Tell U.S. Department of Agriculture to Close Loophole in Puppy Mill Regulation

Target: Tom Vilsack, U.S. Secretary of Agriculture

Goal: Close a loophole in breeder regulation that exempts internet sellers from licensing and inspection.

Under the Animal Welfare Law, breeders who sell puppies to pet stores or puppy brokers must be licensed and are subject to inspection by the U.S. Department of Agriculture. However, technology has greatly advanced since the law was passed, and now many breeders sell directly over the internet, evading the USDA’s regulations. An update to this law is long overdue. Sign the petition urging the USDA to close the loopholes in breeding laws.

The Animal Welfare Act was passed almost fifty years ago. It has been amended several times, with the most recent amendment passing in 2008. In that time the use of the internet has skyrocketed, and people are as likely to find a pet on Craigslist as they are at their local pet store or animal shelter. As it stands now, the Animal Welfare Act has no power to regulate breeders who conduct their business via the internet–and regulation is sorely needed.

Many breeders mistreat their animals, and without proper regulation, abuse can go unchecked for years. According to the American Society for the Prevention of Cruelty to Animals (ASPCA), “[p]uppy mills usually house dogs in overcrowded and unsanitary conditions, without adequate veterinary care, food, water and socialization… Breeding dogs at mills might spend their entire lives outdoors, exposed to the elements, or crammed inside filthy structures where they never get the chance to feel the sun or breathe fresh air.” Female dogs are bred as often as possible with very little time to recover between litters, dogs may be kept in wire-bottomed cages that hurt their paws, and puppies are often removed from their mothers and littermates far too early.

Animal advocacy groups like the ASPCA have recommended changes to the current laws regulating puppy mills. The USDA places the number of puppy mills in the United States between 2,000 and 3,000, but the ASPCA estimates that there may be as many as 10,000, including those that are operating illegally or otherwise without government oversight.

Take a stand against animal cruelty and encourage the USDA to close the loopholes in its regulation of puppy mills.


Dear Mr. Vilsack,

Over the years, the Animal Welfare Act has been amended many times to reflect growing and changing concerns about animal welfare. However, one significant aspect of the law has been overlooked. The current language of the Animal Welfare Act makes it impossible for the USDA to oversee breeding operations that conduct their business online. In a country where we rely increasingly on the internet for everything from research to shopping, this is a gross oversight. I urge you to take immediate steps to correct this problem and close the loophole in the Animal Welfare Act.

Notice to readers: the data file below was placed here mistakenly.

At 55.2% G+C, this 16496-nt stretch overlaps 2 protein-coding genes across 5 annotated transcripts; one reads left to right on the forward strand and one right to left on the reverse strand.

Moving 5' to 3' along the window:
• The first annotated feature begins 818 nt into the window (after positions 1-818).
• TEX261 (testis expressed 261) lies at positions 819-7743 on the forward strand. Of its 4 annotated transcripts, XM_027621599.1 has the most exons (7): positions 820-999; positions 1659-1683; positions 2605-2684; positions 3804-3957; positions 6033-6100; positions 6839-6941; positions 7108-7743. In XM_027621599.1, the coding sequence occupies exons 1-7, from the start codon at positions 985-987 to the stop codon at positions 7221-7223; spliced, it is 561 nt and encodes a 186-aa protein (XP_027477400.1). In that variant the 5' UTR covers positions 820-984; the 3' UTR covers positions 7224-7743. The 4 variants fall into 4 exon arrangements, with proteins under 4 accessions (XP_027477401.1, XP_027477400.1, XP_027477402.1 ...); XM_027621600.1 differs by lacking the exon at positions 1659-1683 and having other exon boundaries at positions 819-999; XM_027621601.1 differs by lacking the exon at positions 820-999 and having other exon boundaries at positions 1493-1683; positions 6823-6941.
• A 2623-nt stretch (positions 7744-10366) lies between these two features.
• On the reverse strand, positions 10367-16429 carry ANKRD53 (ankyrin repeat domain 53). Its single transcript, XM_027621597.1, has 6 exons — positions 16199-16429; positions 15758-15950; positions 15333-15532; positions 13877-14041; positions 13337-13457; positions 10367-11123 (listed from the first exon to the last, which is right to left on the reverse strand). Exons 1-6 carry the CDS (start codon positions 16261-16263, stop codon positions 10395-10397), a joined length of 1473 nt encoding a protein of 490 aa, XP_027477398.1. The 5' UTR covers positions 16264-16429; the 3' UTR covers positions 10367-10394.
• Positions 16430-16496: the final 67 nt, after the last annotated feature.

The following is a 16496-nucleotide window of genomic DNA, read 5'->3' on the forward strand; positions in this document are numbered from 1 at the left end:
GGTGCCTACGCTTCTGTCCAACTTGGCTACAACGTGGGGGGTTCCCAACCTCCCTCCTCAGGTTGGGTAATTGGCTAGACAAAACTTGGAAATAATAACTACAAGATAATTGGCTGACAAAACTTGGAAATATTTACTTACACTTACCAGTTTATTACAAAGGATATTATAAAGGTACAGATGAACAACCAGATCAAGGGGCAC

Under the Animal Welfare Act as it stands now, animals breeders and “puppy mills” are regulated by the USDA and held to certain standards of quality, cleanliness, and so on. However, the regulation only applies to breeders who sell to pet stores or puppy brokers. There is no regulation of breeders who sell their animals directly over the internet. This glaring loophole leaves many dogs (and other animals!) vulnerable to mistreatment and abuse.

Help keep the Animal Welfare Act strong and up-to-date. Adopt the recommendations of animal welfare groups like the ASPCA and close this harmful and needless loophole once and for all.


[Your Name Here]

Photo credit: PublicDomainPictures via Pixabay

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  1. John Olexa says:

    We need to put an end puppy mills!

    • Anne-Mari Gavin says:

      All animal breeding MUST be regulated by strict laws. Only registered breeders must be allowed to breed – only one litter per year. All back yard breeders and puppy mills must be severely delt with. Get them also to clean kennels & feed animals in their spare time every day of their lives. Heavy fines and make them work with animals who need help in shelters and farms.

  2. Dear Animal lovers,

    I wish to bring to your attention a good cause.

    Could you please assist by looking at the links – and if possible, please make a donation.

    If you cannot make a donation , please add the links to your site/friends/etc to help spread the message and help a good charity.

    saving cats and dogs in Korea and beyond………….

    Thank you

  3. SUE GRIFFITHS says:

    Stop breeding animals, registered or not.

    • If no-one breeds any animals, there will be no pets. Is that what you want? It is possible that those who want to remove animals from our lives/the planet are aliens, like those of Billy Meier. As David Icke says, they want us to be unhappy, so they can control and exploit us. Pet breeders may be helping to save the planet!

  4. I think there is a place for pet breeders in this world. However, I also think they should be well regulated.

    • SUE GRIFFITHS says:

      If a well regulated breeder breeds just one dog and sells it, then that dog takes up a loving home that could have gone to a dog on death row. Have you ever taken a look at ‘Death Row dogs? Wonderful people are busting a gut to try and find homes for them. Some are lucky and are adopted, others die. In the first 3 days of the new year 61 dogs were put to sleep because no one went to rescue them. That’s in just one shelter. So no more breeding please, and do look up death row dogs. You just might change your mind about breeding.

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